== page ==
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    Williams MA, Relkin NR. Diagnosis and management of idiopathic normal-pressure hydrocephalus. Neurol Clin Pract. 2013;3(5):375385.

  • 2

    Mori E, Ishikawa M, Kato T, et al. Guidelines for management of idiopathic normal pressure hydrocephalus: second edition. Neurol Med Chir (Tokyo). 2012;52(11):775809.

  • 3

    Toma AK, Stapleton S, Papadopoulos MC, Kitchen ND, Watkins LD. Natural history of idiopathic normal-pressure hydrocephalus. Neurosurg Rev. 2011;34(4):433439.

    • Crossref
    • Search Google Scholar
    • Export Citation
  • 4

    Petersen J, Hellström P, Wikkelsø C, Lundgren-Nilsson A. Improvement in social function and health-related quality of life after shunt surgery for idiopathic normal-pressure hydrocephalus. J Neurosurg. 2014;121(4):776784.

    • Crossref
    • PubMed
    • Search Google Scholar
    • Export Citation
  • 5

    Toma AK, Papadopoulos MC, Stapleton S, Kitchen ND, Watkins LD. Systematic review of the outcome of shunt surgery in idiopathic normal-pressure hydrocephalus. Acta Neurochir (Wien). 2013;155(10):19771980.

    • Crossref
    • Search Google Scholar
    • Export Citation
  • 6

    Thavarajasingam SG, El-Khatib M, Rea M, et al. Clinical predictors of shunt response in the diagnosis and treatment of idiopathic normal pressure hydrocephalus: a systematic review and meta-analysis. Acta Neurochir (Wien). 2021;163(10):26412672.

    • Crossref
    • PubMed
    • Search Google Scholar
    • Export Citation
  • 7

    Jeppsson A, Wikkelsö C, Blennow K, et al. CSF biomarkers distinguish idiopathic normal pressure hydrocephalus from its mimics. J Neurol Neurosurg Psychiatry. 2019;90(10):11171123.

    • Crossref
    • Search Google Scholar
    • Export Citation
  • 8

    Williams MA, Malm J. Diagnosis and treatment of idiopathic normal pressure hydrocephalus. Continuum (Minneap Minn). 2016;22(2 Dementia):579599.

  • 9

    Pomeraniec IJ, Bond AE, Lopes MB, Jane JAS Sr. Concurrent Alzheimer’s pathology in patients with clinical normal pressure hydrocephalus: correlation of high-volume lumbar puncture results, cortical brain biopsies, and outcomes. J Neurosurg. 2016;124(2):382388.

    • Crossref
    • Search Google Scholar
    • Export Citation
  • 10

    Müller-Schmitz K, Krasavina-Loka N, Yardimci T, et al. Normal pressure hydrocephalus associated with Alzheimer’s disease. Ann Neurol. 2020;88(4):703711.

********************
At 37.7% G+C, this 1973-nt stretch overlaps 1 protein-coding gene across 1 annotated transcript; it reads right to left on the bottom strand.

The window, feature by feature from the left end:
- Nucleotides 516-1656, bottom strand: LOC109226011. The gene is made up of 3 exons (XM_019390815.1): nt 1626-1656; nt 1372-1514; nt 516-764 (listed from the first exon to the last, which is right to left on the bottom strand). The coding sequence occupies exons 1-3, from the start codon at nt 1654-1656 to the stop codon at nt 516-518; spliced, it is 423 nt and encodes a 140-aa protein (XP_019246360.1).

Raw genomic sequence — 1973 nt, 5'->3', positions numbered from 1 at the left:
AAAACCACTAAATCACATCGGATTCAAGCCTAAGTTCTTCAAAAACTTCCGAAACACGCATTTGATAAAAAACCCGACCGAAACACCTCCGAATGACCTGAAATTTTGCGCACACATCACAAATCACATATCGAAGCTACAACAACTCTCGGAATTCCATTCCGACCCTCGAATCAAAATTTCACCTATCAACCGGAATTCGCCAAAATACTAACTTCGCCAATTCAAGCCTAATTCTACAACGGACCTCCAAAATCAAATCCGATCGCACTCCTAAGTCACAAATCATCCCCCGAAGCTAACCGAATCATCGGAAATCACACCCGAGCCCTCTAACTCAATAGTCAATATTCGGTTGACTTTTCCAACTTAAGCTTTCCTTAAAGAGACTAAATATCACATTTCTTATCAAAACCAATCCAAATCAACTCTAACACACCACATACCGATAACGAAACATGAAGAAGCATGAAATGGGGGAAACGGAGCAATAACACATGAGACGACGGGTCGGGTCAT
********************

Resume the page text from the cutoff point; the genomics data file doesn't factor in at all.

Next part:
• Crossref
    • Search Google Scholar
    • Export Citation
  • 11

    Irie R, Otsuka Y, Hagiwara A, et al. A novel deep learning approach with a 3D convolutional ladder network for differential diagnosis of idiopathic normal pressure hydrocephalus and Alzheimer’s disease. Magn Reson Med Sci. 2020;19(4):351358.

    • Crossref
    • Search Google Scholar
    • Export Citation
  • 12

    Sotoudeh H, Sadaatpour Z, Rezaei A, et al. The role of machine learning and radiomics for treatment response prediction in idiopathic normal pressure hydrocephalus. Cureus. 2021;13(10):e18497.

    • Search Google Scholar
    • Export Citation
  • 13

    Hashimoto DA, Rosman G, Rus D, Meireles OR. Artificial intelligence in surgery: promises and perils. Ann Surg. 2018;268(1):7076.

  • 14

    Noor K, Roguski L, Bai X, et al. Deployment of a free-text analytics platform at a UK National Health Service research hospital: CogStack at University College London Hospitals. JMIR Med Inform. 2022;10(8):e38122.

    • Crossref
    • Search Google Scholar
    • Export Citation
  • 15

    Kraljevic Z, Searle T, Shek A, et al. Multi-domain clinical natural language processing with MedCAT: the Medical Concept Annotation Toolkit. Artif Intell Med. 2021;117:102083.

    • Crossref
    • Search Google Scholar
    • Export Citation
  • 16

    Searle T, Kraljevic Z, Bendayan R, Bean D, Dobson R. MedCATTrainer: a biomedical free text annotation interface with active learning and research use case specific customisation. In: Proceedings of the 2019 Conference on Empirical Methods in Natural Language Processing and the 9th International Joint Conference on Natural Language Processing (EMNLP-IJCNLP): System Demonstrations. Association for Computational Linguistics; 2019;139-144.

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    • Export Citation
  • 17

    Chapman AL, Hadfield M, Chapman CJ. Qualitative research in healthcare: an introduction to grounded theory using thematic analysis. J R Coll Physicians Edinb. 2015;45(3):201205.

    • Crossref
    • Search Google Scholar
    • Export Citation
  • 18

    Relkin N, Marmarou A, Klinge P, Bergsneider M, Black PM. Diagnosing idiopathic normal-pressure hydrocephalus. Neurosurgery. 2005;57(3 suppl):S4S16, ii–v.

    • Crossref
    • Search Google Scholar
    • Export Citation
  • 19

    Hellström P, Klinge P, Tans J, Wikkelsø C. A new scale for assessment of severity and outcome in iNPH. Acta Neurol Scand. 2012;126(4):229237.

    • Crossref
    • Search Google Scholar
    • Export Citation
  • 20

    Soon SXY, Kumar AA, Tan AJL, et al. The impact of multimorbidity burden, frailty risk scoring, and 3-directional morphological indices vs. testing for CSF responsiveness in normal pressure hydrocephalus. Front Neurosci. 2021;15:751145.

    • Crossref
    • Search Google Scholar
    • Export Citation
  • 21

    Thompson SD, Shand Smith JD, Khan AA, Luoma AMV, Toma AK, Watkins LD. Shunting of the over 80s in normal pressure hydrocephalus. Acta Neurochir (Wien). 2017;159(6):987994.